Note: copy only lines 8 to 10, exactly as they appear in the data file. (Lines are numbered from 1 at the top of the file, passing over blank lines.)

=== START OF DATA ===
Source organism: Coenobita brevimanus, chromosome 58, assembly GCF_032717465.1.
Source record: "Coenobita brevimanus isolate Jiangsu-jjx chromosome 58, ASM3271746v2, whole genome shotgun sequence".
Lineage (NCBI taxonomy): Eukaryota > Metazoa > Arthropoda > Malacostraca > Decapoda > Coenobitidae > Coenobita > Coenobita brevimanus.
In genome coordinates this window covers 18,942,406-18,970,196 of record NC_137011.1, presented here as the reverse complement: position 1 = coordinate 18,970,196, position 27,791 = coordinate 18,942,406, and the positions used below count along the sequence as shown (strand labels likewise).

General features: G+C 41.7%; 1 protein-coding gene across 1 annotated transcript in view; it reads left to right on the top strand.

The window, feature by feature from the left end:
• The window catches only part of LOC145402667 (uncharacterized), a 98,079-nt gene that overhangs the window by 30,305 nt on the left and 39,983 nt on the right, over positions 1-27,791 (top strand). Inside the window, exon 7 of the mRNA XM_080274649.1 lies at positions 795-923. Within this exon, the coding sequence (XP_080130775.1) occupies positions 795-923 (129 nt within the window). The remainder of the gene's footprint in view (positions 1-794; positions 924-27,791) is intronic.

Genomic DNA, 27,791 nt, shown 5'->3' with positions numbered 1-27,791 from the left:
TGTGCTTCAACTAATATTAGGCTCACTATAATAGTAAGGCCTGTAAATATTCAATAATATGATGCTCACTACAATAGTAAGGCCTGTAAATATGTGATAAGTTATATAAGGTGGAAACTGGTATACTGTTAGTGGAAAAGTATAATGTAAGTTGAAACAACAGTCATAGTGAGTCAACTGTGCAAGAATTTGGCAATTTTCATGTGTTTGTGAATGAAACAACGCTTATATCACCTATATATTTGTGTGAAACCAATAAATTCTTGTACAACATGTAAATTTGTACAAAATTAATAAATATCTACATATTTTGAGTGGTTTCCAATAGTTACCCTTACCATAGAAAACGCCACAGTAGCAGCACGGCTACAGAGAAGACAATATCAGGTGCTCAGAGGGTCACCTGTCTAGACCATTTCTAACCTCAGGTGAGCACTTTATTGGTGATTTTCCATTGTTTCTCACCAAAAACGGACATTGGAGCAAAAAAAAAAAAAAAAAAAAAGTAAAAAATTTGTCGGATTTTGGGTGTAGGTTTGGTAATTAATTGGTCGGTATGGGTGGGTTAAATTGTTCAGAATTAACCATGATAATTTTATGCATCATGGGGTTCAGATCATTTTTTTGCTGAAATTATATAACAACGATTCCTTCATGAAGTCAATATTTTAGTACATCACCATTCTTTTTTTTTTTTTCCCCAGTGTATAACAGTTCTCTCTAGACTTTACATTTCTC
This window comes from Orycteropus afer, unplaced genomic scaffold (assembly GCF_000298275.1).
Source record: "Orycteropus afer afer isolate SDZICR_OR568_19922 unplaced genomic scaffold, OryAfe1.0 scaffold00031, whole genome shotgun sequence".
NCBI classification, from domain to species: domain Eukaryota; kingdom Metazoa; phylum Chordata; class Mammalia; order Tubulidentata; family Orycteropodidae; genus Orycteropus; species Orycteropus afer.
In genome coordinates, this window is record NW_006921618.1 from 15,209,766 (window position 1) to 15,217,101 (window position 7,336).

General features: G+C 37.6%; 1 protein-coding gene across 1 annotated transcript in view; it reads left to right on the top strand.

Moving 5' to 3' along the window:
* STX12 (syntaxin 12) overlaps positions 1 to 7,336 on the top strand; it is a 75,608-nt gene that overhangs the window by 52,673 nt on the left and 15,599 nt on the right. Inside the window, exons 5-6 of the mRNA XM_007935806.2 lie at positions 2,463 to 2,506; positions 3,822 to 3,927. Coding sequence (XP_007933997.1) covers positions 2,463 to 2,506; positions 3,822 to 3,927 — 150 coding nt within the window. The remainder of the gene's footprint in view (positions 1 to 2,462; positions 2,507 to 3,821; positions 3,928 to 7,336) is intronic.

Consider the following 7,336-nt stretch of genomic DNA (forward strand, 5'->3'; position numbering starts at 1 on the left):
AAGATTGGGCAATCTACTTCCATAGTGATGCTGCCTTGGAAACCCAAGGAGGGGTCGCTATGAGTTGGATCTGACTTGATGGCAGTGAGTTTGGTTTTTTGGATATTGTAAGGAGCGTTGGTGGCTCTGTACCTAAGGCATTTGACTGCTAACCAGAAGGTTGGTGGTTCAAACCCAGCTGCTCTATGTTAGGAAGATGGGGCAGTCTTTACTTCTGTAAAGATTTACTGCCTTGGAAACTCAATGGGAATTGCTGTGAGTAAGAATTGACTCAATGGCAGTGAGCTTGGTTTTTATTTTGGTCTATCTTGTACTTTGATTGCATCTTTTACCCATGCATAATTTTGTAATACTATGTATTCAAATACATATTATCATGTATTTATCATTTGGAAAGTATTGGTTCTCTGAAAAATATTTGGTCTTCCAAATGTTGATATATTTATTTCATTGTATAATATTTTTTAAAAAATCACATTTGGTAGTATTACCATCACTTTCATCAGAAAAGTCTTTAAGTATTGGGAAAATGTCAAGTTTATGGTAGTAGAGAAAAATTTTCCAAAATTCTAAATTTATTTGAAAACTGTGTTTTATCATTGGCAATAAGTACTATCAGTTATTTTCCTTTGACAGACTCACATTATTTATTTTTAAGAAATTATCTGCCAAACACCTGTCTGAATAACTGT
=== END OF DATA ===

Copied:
Genomic DNA, 27,791 nt, shown 5'->3' with positions numbered 1-27,791 from the left:
TGTGCTTCAACTAATATTAGGCTCACTATAATAGTAAGGCCTGTAAATATTCAATAATATGATGCTCACTACAATAGTAAGGCCTGTAAATATGTGATAAGTTATATAAGGTGGAAACTGGTATACTGTTAGTGGAAAAGTATAATGTAAGTTGAAACAACAGTCATAGTGAGTCAACTGTGCAAGAATTTGGCAATTTTCATGTGTTTGTGAATGAAACAACGCTTATATCACCTATATATTTGTGTGAAACCAATAAATTCTTGTACAACATGTAAATTTGTACAAAATTAATAAATATCTACATATTTTGAGTGGTTTCCAATAGTTACCCTTACCATAGAAAACGCCACAGTAGCAGCACGGCTACAGAGAAGACAATATCAGGTGCTCAGAGGGTCACCTGTCTAGACCATTTCTAACCTCAGGTGAGCACTTTATTGGTGATTTTCCATTGTTTCTCACCAAAAACGGACATTGGAGCAAAAAAAAAAAAAAAAAAAAAGTAAAAAATTTGTCGGATTTTGGGTGTAGGTTTGGTAATTAATTGGTCGGTATGGGTGGGTTAAATTGTTCAGAATTAACCATGATAATTTTATGCATCATGGGGTTCAGATCATTTTTTTGCTGAAATTATATAACAACGATTCCTTCATGAAGTCAATATTTTAGTACATCACCATTCTTTTTTTTTTTTTCCCCAGTGTATAACAGTTCTCTCTAGACTTTACATTTCTC
This window comes from Orycteropus afer, unplaced genomic scaffold (assembly GCF_000298275.1).